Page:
Is your school safe? A new report has shocking findings

Do you know if there’s lead in the water at your child’s school? A new report found many school districts in our region don’t know. A study of 129 districts across Western Pennsylvania by Women for a Healthy Environment found some surprising findings about what schools do and don’t know about the health and safety of their own facilities.

As soon as the Woodland Hills School District found high levels of lead in the water in some water fountains and the cafeteria kitchen faucets, they immediately took action. Robert Finney, director of facilities, didn’t wait for ordering supplies. “We took the initiative to go out to Home Depot and purchase some water faucets, filters, new water lines so our kitchen wouldn’t have to be shut down,” Finney said.

Water fountains were shut down and are being replaced as new ones come in. Woodland Hills was helped by a $35,000 grant from the 1,000 Hours project, funded by the Heinz Foundation and guidance from Women for a Healthy Environment. Michelle Nacarti-Chapkis, executive director of WHE, says, “Any amount of lead is considered harmful, and we know it can impact developing brains and certainly children who are growing and thriving in a school building.”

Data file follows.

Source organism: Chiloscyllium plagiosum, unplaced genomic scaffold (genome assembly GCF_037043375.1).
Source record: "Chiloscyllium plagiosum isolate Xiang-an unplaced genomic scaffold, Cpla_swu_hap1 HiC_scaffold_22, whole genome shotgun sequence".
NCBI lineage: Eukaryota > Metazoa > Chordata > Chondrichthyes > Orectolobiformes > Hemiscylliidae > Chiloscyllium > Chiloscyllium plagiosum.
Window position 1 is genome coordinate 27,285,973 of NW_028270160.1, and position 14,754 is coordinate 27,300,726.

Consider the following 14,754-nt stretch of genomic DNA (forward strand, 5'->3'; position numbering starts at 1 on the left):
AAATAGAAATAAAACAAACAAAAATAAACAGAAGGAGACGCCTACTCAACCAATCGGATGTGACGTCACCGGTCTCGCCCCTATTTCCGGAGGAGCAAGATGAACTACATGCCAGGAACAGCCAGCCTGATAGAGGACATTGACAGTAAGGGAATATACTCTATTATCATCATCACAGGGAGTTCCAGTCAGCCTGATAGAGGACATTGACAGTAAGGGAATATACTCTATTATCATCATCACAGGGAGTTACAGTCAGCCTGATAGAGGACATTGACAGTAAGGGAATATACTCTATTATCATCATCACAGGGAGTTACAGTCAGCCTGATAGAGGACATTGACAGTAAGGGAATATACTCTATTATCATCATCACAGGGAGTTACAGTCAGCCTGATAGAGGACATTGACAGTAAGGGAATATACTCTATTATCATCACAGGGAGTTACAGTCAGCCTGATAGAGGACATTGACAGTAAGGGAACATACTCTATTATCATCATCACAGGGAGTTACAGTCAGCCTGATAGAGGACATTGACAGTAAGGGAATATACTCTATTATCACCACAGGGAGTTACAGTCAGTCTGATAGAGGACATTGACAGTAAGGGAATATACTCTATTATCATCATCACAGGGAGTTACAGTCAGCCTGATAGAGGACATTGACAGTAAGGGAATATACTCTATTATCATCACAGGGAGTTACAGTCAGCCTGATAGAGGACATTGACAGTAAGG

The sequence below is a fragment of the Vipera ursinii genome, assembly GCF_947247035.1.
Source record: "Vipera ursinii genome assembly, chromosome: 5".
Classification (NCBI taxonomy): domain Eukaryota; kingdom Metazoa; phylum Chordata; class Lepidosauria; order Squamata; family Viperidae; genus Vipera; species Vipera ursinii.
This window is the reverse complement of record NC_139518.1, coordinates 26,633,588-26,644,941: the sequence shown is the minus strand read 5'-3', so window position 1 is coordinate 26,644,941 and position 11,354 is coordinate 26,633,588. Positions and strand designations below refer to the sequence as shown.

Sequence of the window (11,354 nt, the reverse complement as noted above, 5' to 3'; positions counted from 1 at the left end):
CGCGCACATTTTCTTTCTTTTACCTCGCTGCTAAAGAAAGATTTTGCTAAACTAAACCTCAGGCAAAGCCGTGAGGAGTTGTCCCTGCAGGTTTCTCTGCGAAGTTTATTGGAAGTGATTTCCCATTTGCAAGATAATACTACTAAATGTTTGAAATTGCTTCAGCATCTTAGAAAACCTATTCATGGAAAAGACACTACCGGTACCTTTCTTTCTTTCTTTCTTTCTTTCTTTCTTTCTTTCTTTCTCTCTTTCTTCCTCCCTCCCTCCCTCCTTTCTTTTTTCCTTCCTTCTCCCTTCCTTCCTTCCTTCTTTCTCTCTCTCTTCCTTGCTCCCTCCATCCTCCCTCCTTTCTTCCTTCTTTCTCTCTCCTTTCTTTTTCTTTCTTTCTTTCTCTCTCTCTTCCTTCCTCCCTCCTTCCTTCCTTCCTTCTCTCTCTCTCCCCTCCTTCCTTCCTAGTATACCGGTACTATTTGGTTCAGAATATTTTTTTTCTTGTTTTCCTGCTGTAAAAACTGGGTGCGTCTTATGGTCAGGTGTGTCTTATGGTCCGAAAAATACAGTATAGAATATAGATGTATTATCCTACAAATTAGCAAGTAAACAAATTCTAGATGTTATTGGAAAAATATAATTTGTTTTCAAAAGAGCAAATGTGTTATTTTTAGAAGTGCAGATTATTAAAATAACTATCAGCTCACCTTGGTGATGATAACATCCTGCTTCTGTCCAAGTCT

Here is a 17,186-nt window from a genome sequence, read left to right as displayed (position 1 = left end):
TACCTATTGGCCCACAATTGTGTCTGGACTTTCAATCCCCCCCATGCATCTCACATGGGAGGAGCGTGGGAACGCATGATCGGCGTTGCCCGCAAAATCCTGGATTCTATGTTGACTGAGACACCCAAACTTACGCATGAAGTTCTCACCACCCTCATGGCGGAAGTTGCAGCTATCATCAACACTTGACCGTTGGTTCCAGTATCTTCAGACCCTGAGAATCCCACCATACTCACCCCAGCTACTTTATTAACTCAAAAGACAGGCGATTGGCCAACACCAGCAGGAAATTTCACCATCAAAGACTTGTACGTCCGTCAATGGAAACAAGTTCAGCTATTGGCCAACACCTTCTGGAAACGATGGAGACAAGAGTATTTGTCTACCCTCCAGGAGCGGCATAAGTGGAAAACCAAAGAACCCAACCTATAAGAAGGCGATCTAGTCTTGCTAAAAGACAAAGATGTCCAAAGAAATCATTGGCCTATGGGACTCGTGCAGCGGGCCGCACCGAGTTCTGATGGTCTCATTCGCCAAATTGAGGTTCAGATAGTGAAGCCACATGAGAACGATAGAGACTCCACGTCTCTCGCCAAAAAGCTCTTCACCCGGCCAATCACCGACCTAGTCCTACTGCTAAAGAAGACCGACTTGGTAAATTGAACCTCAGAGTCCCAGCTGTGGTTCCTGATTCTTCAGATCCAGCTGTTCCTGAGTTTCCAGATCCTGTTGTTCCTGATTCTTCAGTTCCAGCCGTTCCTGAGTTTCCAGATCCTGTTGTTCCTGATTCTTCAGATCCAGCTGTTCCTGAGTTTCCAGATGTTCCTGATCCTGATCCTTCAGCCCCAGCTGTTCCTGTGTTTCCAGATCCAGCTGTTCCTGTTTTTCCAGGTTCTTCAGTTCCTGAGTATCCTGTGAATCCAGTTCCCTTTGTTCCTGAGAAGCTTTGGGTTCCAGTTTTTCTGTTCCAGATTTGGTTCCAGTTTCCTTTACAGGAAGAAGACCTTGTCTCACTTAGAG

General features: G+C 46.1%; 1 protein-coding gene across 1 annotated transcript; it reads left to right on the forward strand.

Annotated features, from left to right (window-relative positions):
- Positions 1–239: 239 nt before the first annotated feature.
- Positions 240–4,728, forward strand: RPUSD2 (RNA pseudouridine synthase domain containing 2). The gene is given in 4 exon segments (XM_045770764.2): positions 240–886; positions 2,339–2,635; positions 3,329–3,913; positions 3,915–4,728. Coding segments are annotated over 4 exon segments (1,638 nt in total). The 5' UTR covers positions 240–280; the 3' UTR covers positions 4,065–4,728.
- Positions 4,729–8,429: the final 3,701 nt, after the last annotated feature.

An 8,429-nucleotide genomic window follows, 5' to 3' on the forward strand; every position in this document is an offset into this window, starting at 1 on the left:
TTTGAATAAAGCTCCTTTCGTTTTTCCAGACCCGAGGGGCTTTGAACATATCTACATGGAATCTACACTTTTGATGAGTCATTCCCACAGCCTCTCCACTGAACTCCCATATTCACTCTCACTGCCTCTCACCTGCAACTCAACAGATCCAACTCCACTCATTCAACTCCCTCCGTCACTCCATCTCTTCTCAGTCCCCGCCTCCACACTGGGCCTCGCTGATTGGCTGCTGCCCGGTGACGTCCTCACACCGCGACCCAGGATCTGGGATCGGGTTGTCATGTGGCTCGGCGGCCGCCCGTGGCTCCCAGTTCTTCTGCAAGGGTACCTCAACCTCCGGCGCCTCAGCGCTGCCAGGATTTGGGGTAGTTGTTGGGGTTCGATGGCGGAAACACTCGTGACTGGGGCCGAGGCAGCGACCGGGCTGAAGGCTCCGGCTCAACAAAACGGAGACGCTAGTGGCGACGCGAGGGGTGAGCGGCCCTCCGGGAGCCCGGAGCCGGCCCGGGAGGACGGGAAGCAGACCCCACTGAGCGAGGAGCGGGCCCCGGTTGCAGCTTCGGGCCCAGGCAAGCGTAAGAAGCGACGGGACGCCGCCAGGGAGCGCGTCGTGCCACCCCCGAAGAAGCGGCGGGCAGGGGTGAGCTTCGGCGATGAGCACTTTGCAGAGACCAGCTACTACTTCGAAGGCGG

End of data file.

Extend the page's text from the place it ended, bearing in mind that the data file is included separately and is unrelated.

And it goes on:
The report found that 44% of schools did not answer whether they tested the school’s water supply for lead or other contaminants. Just about half, test the water supply, and one quarter tested for lead in the water.  Less than a quarter tested for lead paint.

More than half of the districts reported they do not have anti-idling signage, which is required by state law.

The report also found only 31% of school districts test for radon, even though this area of the country has a high occurrence of radon. “It’s a concern because it’s a naturally occurring gas, but you can’t see it. You can’t smell it, and you only know it’s present if you test for it.  But we also know that radon is the second leading cause of lung cancer in the United States.”

Women for a Healthy Environment want all school districts to start testing for environmental hazards. “For me it’s not about the cost,” says Finney.  “Again, it’s about making sure our students are safe, they’re healthy and not just our students, our employees that work here on a regular basis as well.  That is supposed to be a priority.”

Of course, cost does have to factor in, and Women for a Healthy Environment can help districts find grant money to offset the costs. They also recommend school districts start by forming a wellness committee, and that can be a great thing for parents to initiate.  It can be comprised of parents, administrators, teachers, school nurses and even students. That group then can mobilize to help the district take action. Women for a Healthy Environment is a resource for that as well.

Learn more about the report in this Kidsburgh story.